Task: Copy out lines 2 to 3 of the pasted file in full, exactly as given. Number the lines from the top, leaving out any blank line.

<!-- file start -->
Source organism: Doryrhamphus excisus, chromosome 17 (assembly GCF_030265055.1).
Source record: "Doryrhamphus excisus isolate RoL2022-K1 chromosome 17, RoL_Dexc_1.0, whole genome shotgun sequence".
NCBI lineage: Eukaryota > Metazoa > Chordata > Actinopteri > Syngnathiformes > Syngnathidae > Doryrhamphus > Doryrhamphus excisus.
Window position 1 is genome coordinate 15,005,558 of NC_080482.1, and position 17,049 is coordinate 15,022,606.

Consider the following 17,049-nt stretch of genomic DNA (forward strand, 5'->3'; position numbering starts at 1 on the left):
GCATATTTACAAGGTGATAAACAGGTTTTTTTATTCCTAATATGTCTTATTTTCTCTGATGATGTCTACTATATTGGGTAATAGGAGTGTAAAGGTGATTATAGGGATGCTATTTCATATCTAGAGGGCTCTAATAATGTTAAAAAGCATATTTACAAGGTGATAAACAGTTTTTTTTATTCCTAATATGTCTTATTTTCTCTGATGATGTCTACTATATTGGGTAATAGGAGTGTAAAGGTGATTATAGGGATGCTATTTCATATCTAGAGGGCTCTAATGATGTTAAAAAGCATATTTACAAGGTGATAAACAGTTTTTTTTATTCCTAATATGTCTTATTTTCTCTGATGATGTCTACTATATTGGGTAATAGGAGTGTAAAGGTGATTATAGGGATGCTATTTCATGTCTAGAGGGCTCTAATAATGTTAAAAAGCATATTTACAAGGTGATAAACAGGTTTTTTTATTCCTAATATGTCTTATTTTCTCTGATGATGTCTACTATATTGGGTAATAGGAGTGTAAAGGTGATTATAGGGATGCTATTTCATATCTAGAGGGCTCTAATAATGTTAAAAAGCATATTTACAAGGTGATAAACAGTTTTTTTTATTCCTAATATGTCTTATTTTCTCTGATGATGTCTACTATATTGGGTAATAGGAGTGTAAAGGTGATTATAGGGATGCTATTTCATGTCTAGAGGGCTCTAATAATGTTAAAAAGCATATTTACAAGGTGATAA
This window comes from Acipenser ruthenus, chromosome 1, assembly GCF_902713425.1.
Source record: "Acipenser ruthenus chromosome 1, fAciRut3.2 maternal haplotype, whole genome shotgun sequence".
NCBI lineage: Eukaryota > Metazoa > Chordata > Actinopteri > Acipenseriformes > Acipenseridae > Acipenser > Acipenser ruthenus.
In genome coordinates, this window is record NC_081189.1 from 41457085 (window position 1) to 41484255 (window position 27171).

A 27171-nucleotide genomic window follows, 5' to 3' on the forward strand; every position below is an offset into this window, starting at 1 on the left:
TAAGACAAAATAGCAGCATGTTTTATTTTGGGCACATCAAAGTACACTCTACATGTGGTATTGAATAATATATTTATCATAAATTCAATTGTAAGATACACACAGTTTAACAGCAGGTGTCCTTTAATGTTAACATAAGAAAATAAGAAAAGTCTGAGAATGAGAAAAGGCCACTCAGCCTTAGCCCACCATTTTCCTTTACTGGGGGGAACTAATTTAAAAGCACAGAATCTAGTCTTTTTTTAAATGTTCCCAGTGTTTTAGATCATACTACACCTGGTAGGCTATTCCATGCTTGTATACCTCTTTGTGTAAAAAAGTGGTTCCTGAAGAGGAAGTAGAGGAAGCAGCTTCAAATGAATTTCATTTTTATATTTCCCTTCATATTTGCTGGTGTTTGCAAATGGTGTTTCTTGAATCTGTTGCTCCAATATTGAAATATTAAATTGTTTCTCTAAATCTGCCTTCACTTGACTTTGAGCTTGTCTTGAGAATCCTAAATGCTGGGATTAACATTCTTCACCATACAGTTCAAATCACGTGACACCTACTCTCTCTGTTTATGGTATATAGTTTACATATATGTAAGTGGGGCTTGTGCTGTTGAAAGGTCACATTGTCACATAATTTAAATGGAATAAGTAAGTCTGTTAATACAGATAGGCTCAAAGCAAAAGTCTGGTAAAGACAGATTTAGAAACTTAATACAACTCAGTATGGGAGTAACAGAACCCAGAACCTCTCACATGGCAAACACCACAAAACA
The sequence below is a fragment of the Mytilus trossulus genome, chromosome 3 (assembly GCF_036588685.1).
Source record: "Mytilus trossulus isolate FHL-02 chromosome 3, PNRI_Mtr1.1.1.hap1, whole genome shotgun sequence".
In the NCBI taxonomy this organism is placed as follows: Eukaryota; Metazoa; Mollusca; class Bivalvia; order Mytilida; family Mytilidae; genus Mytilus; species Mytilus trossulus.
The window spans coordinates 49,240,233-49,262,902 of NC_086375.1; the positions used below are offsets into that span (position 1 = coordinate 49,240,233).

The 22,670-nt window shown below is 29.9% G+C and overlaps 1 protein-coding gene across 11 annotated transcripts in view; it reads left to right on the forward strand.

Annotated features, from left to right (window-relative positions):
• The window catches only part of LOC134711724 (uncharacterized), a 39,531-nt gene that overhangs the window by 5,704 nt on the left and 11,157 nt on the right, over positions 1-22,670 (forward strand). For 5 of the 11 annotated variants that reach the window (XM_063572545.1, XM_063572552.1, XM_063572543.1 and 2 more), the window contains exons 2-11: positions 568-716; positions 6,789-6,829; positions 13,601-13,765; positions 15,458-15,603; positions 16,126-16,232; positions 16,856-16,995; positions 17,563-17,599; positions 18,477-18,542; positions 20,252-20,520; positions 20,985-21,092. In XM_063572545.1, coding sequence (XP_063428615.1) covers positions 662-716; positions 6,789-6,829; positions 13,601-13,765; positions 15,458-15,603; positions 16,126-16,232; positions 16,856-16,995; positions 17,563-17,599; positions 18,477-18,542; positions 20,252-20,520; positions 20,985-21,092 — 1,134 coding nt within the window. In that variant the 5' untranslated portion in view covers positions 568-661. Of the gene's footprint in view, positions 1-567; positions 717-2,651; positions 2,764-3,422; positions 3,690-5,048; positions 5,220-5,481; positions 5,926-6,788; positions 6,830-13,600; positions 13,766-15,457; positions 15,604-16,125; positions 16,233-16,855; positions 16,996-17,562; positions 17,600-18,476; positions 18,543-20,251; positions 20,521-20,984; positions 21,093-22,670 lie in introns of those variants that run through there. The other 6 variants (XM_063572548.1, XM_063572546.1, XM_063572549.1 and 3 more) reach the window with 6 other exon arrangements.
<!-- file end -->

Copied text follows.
Source record: "Doryrhamphus excisus isolate RoL2022-K1 chromosome 17, RoL_Dexc_1.0, whole genome shotgun sequence".
NCBI lineage: Eukaryota > Metazoa > Chordata > Actinopteri > Syngnathiformes > Syngnathidae > Doryrhamphus > Doryrhamphus excisus.